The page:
Red Cross Opens New Military Emergency Messaging Center
By Paul Stone
American Forces Press Service
WASHINGTON, July 27, 1999 The American Red Cross opened a state-of-the-art communications center July 26 at Fort Sill, Okla., completing a two-year modernization effort for the agency's emergency messaging services.
The opening of the center means that all military installations in the contiguous 48 states now have access to one-stop emergency communications services, according to Sue Richter, vice president for the Red Cross' Armed Forces Emergency Services. A similar center opened in Falls Church, Va., in November 1988, but only covered military installations in 13 East Coast states. The Fort Sill center expands the service to the entire country.
Richter said the two centers consolidate services previously provided in offices at 145 different military installations.
"This makes it easier for active duty military personnel and their families to reach the Red Cross," she said. "They will do that through one toll free number [1-877-272-7337] and regardless of whether it's midnight or 6 a.m., they will get a Red Cross worker who is standing by ready to help."
The automated telecommunications system will route callers either to Fort Sill or Falls Church, depending on their point of origin. Richter said she expects the Fort Sill center will handle about 75 percent of the traffic, or about 600,000 calls per year.
Service members stationed overseas who have emergencies must still contact their local Red Cross office, but she said they benefit because their messages will move more quickly and efficiently once the information reaches the U.S.-based centers.
Every day of every year, the Red Cross delivers news of family emergencies to service members stationed around the world. Whether delivering news of the birth of a child or the death of a family member, a Red Cross message provides service members and their commanders with the information they need to start such key personnel actions as emergency leave or compassionate reassignment.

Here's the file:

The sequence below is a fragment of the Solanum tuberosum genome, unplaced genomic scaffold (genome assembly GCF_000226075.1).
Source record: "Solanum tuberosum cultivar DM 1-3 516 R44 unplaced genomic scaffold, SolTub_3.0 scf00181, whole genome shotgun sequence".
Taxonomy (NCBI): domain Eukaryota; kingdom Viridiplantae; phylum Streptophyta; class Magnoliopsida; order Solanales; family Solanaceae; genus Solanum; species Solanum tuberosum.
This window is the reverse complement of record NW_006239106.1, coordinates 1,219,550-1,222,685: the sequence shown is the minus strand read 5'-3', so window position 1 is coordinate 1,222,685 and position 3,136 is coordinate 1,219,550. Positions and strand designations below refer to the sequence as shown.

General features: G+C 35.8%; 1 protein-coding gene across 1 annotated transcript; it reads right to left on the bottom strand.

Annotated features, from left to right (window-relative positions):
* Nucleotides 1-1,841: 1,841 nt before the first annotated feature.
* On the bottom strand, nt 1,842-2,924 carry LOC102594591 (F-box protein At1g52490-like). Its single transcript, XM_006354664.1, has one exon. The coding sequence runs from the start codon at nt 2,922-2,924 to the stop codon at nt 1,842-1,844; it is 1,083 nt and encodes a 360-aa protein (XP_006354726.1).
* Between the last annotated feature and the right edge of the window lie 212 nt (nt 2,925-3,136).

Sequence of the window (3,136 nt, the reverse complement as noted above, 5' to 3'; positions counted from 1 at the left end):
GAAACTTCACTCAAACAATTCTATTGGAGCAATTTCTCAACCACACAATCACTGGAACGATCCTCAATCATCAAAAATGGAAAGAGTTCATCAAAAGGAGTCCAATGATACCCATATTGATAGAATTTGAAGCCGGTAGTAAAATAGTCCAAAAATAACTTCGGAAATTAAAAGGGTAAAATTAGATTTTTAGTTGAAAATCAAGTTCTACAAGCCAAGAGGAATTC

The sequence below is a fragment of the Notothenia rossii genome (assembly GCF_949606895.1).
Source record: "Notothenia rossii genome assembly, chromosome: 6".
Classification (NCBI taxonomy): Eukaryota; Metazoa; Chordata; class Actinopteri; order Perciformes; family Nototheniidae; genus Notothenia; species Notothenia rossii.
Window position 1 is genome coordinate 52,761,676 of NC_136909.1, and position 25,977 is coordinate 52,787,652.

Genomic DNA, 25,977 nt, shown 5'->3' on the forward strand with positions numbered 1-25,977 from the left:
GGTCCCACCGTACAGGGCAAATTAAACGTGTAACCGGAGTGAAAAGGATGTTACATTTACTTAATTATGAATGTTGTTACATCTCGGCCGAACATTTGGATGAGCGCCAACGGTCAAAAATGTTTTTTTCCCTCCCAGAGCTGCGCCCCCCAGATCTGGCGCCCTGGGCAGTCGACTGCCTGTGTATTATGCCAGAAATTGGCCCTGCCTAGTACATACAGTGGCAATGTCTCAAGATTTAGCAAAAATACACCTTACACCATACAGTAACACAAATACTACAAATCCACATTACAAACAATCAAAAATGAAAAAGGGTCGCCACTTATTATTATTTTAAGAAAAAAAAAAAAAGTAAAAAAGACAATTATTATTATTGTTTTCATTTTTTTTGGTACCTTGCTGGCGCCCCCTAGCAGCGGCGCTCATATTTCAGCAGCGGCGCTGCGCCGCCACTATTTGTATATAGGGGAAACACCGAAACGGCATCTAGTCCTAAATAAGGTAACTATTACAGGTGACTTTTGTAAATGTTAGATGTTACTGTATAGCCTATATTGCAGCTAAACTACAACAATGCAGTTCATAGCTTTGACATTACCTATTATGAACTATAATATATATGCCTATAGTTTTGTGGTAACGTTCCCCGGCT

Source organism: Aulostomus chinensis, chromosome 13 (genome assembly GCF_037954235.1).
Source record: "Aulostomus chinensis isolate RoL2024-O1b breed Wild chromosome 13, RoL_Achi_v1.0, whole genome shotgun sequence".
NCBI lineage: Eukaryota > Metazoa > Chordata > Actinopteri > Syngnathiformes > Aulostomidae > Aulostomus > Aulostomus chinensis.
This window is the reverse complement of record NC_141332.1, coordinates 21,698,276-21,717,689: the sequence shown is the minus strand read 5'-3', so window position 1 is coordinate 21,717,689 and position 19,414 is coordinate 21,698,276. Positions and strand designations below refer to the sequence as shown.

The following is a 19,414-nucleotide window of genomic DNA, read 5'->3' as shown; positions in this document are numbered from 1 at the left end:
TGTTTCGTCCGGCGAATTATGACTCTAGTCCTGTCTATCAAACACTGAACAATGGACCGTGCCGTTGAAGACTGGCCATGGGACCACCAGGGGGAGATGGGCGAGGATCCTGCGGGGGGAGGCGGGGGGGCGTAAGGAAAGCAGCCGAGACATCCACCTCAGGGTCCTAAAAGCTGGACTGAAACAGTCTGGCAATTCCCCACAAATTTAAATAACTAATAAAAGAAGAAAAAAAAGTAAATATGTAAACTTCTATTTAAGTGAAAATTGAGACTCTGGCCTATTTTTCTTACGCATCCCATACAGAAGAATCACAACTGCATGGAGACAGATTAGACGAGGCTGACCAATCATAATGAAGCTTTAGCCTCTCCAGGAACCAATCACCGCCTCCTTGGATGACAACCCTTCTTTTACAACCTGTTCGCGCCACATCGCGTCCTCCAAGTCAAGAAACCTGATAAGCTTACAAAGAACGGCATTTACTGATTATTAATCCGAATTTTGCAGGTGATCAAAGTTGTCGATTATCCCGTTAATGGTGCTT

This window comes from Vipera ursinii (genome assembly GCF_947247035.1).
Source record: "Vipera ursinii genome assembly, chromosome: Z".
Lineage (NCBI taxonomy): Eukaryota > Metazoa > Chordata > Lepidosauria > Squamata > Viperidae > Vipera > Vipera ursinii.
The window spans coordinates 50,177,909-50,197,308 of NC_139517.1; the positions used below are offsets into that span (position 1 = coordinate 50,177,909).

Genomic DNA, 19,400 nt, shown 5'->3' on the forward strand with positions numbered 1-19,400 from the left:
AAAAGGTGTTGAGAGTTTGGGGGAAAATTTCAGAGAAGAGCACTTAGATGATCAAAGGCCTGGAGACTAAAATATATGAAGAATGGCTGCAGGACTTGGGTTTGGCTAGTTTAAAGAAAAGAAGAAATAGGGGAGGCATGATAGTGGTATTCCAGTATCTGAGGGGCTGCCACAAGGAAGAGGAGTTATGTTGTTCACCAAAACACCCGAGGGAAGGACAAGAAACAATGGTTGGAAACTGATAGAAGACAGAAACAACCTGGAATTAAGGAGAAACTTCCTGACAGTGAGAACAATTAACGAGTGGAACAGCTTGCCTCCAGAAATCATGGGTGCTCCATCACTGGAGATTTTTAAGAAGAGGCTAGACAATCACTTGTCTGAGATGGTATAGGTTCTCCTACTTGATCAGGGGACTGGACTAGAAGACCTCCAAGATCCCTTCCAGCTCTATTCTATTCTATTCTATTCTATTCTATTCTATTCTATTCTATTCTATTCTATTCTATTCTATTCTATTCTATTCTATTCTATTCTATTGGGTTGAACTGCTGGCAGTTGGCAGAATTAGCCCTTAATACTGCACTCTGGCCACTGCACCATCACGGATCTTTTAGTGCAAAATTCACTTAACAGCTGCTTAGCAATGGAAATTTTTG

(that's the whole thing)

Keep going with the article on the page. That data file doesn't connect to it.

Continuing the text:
"This is a considerable improvement in service delivery," Richter said. "It utilizes the new communications technology to the greatest advantage of the Red Cross and its customers." She added that it also will reduce overall operating costs by up to $6 million annually. The two centers are equipped with the latest in call-center technology, computers and software to process and document casework.
The agency's emergency messaging services will receive another boost later this year when the Red Cross ties into DoD's Defense Messaging System. DMS, as it is known, is a secure e-mail system DoD is in the process of implementing worldwide. Richter said the link would help speed up message delivery both within the United States and overseas.
There are no current plans to install similar centers overseas, Richter said. "We're going to look overseas to see if these centers can be beneficial," she said. "We don't know that yet because technology is not the same and toll-free calling is not as simple or inexpensive. All that will change, however, and we want to be right there to take advantage as we can."
DoD has been an integral player in the establishment of the two emergency messaging centers. Gail McGinn, DoD's principal director for personnel support, families and education, as well as other DoD staff members, worked with the Red Cross on the project from the beginning to help ensure service members' needs would be met.
The center "is critical to the Defense Department, service members and their families," McGinn said at the opening of Virginia-based center last fall. She said that without Red Cross support, DoD would have to establish a massive communications network that would be costly, time consuming and labor intensive. And even then, she pointed out, it wouldn't have the Red Cross' trusted reputation.
When commanders in the field receive emergency messages from the Red Cross about service members, they know the messages are reliable, McGinn said. Similarly, she said, "Service members know they are getting information that has been verified and that there's someone who can arrange financial assistance and help with travel."
Completion of the emergency messaging center project will not alter other Red Cross services provided at installations worldwide, including health and safety education, volunteer recruitment, and placement and disaster services.